Finland’s domestic affairs were also complicated by the needs to settle more than 400,000 refugees from the eastern territories acceded to the Soviet Union, by the reconstruction of its economic and social infrastructure and the management of its political system which faced severe tension between the non-socialist parties and the communist left. Especially the emphasis put on agriculture, which was largely a result from the needs to solve the immediate refugee and resettlement problem, placed Finland’s agricultural protection high on the agenda of its international trade negotiators.

            The bilateral relationship between Finland and Sweden was closely connected to their overall policy orientations in international economic policy. Bilateral economic relations were in principle governed by the policies and regulations concerning international trade and economic interaction in general. Sweden’s and Finland’s behavior in economic and financial organisations established after the war under the umbrella of the United Nations (UN) was similarly dependent on their general foreign trade policies, where they followed widely different strategies until 1961.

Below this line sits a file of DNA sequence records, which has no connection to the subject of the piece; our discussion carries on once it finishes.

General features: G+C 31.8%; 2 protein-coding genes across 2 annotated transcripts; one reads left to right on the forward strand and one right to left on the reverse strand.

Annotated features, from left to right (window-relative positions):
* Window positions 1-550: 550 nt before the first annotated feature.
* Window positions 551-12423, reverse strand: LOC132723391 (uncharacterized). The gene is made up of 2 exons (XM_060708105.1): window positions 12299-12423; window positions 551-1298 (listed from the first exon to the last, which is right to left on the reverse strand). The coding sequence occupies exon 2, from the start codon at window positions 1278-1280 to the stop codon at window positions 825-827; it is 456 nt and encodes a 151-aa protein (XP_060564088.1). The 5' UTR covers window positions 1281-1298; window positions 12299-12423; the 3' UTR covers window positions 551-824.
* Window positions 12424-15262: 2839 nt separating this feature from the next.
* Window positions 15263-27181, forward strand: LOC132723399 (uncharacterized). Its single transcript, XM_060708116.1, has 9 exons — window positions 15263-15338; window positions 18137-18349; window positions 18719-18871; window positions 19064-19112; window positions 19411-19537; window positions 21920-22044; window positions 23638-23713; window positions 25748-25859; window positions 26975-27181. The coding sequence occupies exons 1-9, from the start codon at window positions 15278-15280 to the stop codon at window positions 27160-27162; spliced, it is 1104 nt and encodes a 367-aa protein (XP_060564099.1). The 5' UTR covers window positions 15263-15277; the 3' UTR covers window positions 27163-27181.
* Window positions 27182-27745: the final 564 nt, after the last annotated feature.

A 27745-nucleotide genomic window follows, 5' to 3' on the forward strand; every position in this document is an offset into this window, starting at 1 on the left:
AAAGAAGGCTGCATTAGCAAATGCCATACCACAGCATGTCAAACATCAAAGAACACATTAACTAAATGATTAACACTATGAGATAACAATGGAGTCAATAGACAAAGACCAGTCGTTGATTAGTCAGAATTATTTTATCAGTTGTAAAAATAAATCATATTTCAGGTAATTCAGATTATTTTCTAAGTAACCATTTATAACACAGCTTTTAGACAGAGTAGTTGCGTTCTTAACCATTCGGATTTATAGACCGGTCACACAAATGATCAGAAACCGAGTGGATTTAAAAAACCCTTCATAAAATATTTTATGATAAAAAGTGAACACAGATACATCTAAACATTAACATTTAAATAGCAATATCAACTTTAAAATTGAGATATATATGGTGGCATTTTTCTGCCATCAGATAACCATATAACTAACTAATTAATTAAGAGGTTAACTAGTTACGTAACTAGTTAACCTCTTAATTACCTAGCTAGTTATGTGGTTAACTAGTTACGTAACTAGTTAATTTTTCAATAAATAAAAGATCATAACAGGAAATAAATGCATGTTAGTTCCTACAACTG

Finland aspired to avoid being drawn into discussions on trade liberalisation and sought to preserve the levels and forms of protectionism defined domestically by the government and the relevant interest groups.[11] Sweden, compared to Finland, was prepared to accept an increased degree of flexibility in the international trade and financial regimes and could follow more easily the drive towards liberalisation in the 1950s, despite its reservations to quota liberalisation and exclusive European-wide schemes which conflicted with aspirations to global liberalisation of international trade.